The other night we re-watched Bend it Like Beckham. I’m pretty sure it was the first time I had watched it since meeting my husband, and I enjoyed it a lot more now that I can speak a little Hindi and I’ve spent enough time around Indians to appreciate the story more.
It was also the first time that I watched the special feature in which the movie’s director, Gurinder Chadha, makes Aloo Gobi with her Mum and Mausi looking on and offering advice. It was hilarious! I loved the advice from the two old aunties: “Cut it smaller…it doesn’t matter.” “No, you have to peel it. Just do it.” Ji haan!
The way Gurinder Chadha makes aloo gobi is similar to our recipe, but I think ours is better. She cut her onions too big, and her gobi too big. She also used way too little garam masala. However, she did have some tips that we’d never tried, such as including minced cilantro stems, and putting the cilantro garnish on and then letting the aloo gobi sit for several minutes before serving. By the time we finished watching, we HAD to have aloo gobi last night.
Here’s how we make it (new tips from Gurinder Chadha included):
One large onion, diced
Three medium potatoes, peeled and diced into ½ inch cubes
One medium head of cauliflower, cut into florets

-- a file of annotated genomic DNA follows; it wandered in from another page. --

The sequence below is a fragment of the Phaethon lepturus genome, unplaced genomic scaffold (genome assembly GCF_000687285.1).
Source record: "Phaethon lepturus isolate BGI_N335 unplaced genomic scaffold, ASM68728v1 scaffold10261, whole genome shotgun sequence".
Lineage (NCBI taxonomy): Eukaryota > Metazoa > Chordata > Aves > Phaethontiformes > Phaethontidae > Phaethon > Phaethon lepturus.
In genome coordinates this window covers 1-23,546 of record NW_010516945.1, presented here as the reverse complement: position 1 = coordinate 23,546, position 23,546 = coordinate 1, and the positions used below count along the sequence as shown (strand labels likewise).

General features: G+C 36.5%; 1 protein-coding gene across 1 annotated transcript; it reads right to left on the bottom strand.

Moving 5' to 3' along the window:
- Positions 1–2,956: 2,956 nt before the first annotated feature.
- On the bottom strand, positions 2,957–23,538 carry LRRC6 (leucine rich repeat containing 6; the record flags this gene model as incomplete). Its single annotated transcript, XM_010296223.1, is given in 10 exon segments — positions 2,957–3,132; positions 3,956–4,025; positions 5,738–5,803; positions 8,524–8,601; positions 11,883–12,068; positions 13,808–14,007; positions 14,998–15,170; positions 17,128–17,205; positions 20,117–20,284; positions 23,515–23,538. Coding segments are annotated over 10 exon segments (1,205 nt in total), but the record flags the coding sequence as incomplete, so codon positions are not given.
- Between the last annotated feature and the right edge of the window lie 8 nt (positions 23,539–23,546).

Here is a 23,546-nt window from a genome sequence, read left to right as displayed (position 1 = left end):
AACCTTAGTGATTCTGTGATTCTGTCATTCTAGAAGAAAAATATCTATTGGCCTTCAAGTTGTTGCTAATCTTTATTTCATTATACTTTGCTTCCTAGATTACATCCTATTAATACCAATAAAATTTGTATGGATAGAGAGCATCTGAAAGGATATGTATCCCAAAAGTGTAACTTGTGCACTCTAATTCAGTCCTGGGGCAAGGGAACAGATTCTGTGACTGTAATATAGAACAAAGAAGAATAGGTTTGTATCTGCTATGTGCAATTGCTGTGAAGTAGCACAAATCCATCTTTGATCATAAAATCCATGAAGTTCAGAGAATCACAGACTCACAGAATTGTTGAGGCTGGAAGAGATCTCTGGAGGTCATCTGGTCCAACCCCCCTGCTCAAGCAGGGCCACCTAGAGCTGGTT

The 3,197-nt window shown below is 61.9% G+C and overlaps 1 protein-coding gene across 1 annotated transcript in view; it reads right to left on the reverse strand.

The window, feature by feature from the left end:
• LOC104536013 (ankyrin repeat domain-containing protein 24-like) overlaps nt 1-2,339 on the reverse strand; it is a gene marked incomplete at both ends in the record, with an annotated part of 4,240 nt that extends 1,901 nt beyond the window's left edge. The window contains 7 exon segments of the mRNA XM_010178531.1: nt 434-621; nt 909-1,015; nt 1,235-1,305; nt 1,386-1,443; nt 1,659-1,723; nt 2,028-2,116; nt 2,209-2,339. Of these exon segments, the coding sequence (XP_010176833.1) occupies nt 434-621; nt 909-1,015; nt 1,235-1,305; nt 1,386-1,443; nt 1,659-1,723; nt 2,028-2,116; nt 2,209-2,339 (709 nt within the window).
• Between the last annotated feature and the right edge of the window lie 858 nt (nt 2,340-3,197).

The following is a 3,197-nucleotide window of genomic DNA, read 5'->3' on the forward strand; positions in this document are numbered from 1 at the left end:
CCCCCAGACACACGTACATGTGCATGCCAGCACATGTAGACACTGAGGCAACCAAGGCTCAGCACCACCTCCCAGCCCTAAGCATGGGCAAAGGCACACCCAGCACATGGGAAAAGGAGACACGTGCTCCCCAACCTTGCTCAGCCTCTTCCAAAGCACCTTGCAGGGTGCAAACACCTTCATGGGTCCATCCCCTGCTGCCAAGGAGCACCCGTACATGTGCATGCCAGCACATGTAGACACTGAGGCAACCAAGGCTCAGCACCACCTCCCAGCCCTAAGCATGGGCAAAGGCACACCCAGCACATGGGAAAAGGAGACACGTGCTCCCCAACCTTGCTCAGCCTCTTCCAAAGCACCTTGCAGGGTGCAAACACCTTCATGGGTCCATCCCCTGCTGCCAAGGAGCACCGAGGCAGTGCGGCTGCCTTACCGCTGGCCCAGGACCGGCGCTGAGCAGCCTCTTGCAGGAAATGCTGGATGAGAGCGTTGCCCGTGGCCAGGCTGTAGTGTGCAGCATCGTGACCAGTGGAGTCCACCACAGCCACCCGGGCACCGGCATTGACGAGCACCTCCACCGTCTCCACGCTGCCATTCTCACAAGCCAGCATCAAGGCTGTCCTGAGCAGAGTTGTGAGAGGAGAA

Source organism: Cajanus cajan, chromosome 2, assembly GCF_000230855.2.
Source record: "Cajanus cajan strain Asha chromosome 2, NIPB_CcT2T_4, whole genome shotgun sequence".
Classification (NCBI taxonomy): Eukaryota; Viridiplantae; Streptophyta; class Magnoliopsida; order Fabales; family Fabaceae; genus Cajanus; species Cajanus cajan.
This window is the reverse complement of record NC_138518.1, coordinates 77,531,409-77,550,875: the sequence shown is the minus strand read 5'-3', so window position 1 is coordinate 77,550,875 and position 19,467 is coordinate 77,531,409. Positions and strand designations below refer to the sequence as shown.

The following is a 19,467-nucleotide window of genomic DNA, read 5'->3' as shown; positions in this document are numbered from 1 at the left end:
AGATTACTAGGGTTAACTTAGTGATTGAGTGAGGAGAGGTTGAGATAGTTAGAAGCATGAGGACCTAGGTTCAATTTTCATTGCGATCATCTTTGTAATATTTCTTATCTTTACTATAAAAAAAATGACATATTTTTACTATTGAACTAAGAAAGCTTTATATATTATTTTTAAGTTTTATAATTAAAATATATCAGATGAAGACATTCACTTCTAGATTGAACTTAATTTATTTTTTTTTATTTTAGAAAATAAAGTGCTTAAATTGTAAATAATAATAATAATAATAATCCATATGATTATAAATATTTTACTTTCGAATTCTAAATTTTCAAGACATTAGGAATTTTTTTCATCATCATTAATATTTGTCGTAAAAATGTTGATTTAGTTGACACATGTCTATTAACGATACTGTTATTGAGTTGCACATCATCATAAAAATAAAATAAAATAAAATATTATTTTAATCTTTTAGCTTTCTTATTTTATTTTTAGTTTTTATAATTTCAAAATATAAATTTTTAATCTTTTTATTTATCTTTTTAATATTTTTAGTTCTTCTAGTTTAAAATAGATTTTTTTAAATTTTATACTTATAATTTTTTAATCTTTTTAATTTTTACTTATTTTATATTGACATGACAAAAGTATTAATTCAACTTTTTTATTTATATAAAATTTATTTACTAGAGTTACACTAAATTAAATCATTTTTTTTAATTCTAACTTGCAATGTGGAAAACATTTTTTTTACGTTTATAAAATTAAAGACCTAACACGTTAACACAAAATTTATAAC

1 ½ cups tomato puree or crushed tomatoes
1 tbs cumin seeds
2 serrano peppers, minced
2 tbs ginger-garlic paste
1 tbs minced fresh ginger, or 1 tsp dried ginger powder
1 tsp turmeric
1 tbs salt, or to taste
2 tsp red chile powder, or to taste
2 tsp ground coriander
3-4 tbs garam masala
1 small bunch cilantro, stems minced; leaves chopped and reserved
Saute the onion in about 2 tbs of oil until it starts to become translucent. Toss in the cumin seeds and the minced cilantro stems and stir for a couple minutes. Add the cumin seeds and stir. The onions should be golden brown. Add the tomato and stir. It should bubble and become sort of thick like a gravy. Add a little water if it’s splattering too much. Stir in the ginger-garlic paste. Add the dry spices and ginger (except for the garam masala), and stir. Add the potatoes and stir to coat, then simmer for a few minutes. Add the cauliflower. Pour in at least two cups of water, then cover the pan and simmer, stirring occasionally, until vegetables are done, about 20 minutes or so. Add the garam masala near the end, then taste and adjust seasoning. You may need to add a little more water if it becomes too dry. You want the vegetables to be tender with the flavors penetrating through. Add a small handful of chopped cilantro and cover the pan and let it sit for several minutes before serving so the flavors can penetrate even more. Serve with rotis. And don’t forget, it tastes even better the next day!
At the end of the feature, Gurinder Chadha mentioned one of our favorite ways to eat aloo gobi. You take cold aloo gobi and put it between two slices of bread, then cook the sandwich in one of those sandwich maker toasters that presses the sandwich into two triangles. Eat that with some spicy (I like Maggi brand Chatpat ketchup) or plain ketchup for an amazing lunch! This idea is also great with pau bhaji.